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A member of a lifeboat crew out at sea Nigel Millard/RNLI

Column ‘You’d often know the people you’d be going out for’

From receiving an alert, Joefy Murphy and his crew can launch a lifeboat in eight minutes. He explains why the danger and the lack of sleep haven’t stopped him yet.

I WENT INTO the lifeboats in 1969, so I’m a long time there now, a lifetime. Myself and a group of friends signed up that year. We were always into fishing; even when we were at school we’d be fishing in the holidays. So the sea was in our blood.

A typical call-out could be anything. It could be injuries, it could be engine failure, it could be bad weather and you’d have to tow them ashore. It could be nets around the propeller. In the summertime you’d get yachts that might get into difficulty – it could be a single person or a couple and they’d get tired or seasick or something. There’s never two calls the same.

We would be given the alert through the Irish Coast Guard. All the crew live locally, but some work maybe a few miles away. We’re all on 24-hour pagers, and from the time the pager would go, we usually have about a seven to eight minute response time.

When the fishing industry was booming here, and there was a lot of fish factories around the harbour, the local employers never minded – if a pager went off, then the crews could leave and go. But that’s changed now. Employers in recent years don’t have the same understanding of what the lifeboat service is about.

It’s tough at first, but you get used to it. It’s a voluntary job – you don’t do it for the money or for the honour, you do it for a service that you love and that you’re proud of. You do it in the hope that you’ll help others. If you were going to think about it as a laborious job, you wouldn’t do it. Because you could be out all night on a shout and come home and have to go to work.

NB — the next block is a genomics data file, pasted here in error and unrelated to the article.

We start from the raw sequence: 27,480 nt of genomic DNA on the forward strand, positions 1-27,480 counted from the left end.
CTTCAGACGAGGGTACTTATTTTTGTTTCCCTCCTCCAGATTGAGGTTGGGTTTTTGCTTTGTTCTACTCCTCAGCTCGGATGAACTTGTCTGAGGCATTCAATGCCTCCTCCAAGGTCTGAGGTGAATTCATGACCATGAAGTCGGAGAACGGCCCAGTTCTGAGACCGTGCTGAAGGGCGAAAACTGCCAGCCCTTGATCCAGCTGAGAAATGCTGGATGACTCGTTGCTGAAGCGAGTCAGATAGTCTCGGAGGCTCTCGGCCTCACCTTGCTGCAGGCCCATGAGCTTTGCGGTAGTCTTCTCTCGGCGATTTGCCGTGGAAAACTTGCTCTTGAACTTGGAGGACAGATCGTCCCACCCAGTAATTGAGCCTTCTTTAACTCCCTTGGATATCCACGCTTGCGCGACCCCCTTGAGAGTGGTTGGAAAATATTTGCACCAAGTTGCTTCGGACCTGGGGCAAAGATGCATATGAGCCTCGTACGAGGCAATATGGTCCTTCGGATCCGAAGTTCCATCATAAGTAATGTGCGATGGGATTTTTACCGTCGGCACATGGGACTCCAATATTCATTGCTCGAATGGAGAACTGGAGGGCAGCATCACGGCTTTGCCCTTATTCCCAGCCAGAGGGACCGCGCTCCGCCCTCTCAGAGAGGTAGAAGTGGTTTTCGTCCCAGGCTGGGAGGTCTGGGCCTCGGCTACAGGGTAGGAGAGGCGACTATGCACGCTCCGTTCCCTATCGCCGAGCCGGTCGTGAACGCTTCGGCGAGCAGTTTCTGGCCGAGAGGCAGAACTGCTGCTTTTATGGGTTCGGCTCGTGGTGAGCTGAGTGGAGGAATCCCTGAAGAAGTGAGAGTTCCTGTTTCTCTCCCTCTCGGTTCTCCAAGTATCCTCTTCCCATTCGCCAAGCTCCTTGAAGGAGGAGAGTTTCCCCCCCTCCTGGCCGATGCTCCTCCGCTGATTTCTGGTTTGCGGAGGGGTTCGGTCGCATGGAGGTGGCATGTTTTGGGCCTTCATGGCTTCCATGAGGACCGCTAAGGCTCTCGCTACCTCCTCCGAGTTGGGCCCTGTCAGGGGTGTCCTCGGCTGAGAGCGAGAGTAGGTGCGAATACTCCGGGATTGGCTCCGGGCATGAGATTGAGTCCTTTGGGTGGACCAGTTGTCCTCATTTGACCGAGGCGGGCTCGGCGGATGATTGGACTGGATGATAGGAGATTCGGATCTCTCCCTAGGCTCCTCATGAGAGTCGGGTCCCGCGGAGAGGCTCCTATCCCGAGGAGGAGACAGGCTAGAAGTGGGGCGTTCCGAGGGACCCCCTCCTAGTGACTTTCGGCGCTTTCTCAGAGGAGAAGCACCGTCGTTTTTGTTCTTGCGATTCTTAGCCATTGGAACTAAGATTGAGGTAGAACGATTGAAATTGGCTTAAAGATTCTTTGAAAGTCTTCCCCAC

I was 26 years fishing, skipper on my own trawler. And you’d often know the people you’d be going out for. When a tragedy strikes it does make it all the more difficult, when it could be somebody you know very well. I’m 40-odd years in the lifeboats now, and I wouldn’t say I’ve hardened to it, but I’ve seen that you just have to get on with the job.

‘Suddenly he was gone in a flash’

I remember when I was 17, we went out to a trawler that the wheelhouse had washed off. And I remember there was a lad washed out of the wheelhouse, a couple of years older than me. I’d been talking to him a couple of days earlier on the quay, and he was telling me he got married, and about his new wife, and how he was so happy. And suddenly he was gone in a flash. I remember that was gnawing at me, thinking ‘What if we’d stayed longer, we might have got him.’ But it was never going to be another way.

It’s worrying for our families. It’s easier nowadays, now that there’s more communication, but it’s still worrying. When you’re going out in very bad weather and bringing a crew with you – it’s one of the things that as a coxswain I’m always conscious of. You think of the younger members of the crew, especially ones who might be just married or with young families. You think of them, it’s on your mind.

It’s the calls that don’t get the big recognition that you think back on. We were called out last winter, about 11 o’clock at night. This Polish girl had arrived down to the sailing club and she met one of the guys on the crew. She said her fiancé had come down here earlier in the day with his friend to go out on a jet ski that they’d just bought; and she kept ringing his phone and it wasn’t answering. It was ringing in a Jeep on the harbour.

So we launched; there was thick, thick fog, too thick for the helicopter to help us – he couldn’t get in over the cliffs. We searched the whole harbour area; we searched and searched for about three hours. The Coast Guard said stand down if you wish, but I said ‘We’re going out again, I’m going to give it one more go.’ The fog was that thick, we were in to about 50 metres from the shore, and we could see the surf breaking at the base of the cliff but nothing else.

So we went in a bit closer, and I said ‘Hold on, I hear something.’ And we took the two Poles off a rock where they’d been sitting for 13 hours.

They’d flipped off the jet ski, the two of them swam in to the rock, and there they stayed. They had no idea where they were; the fog got thick; the tide came and went twice. The rock was no bigger than your average kitchen table. That was a good one; it was very, very lucky.

Joefy Murphy is the coxswain of the RNLI lifeboat in Dunmore East, Co Waterford. As told to Michael Freeman.

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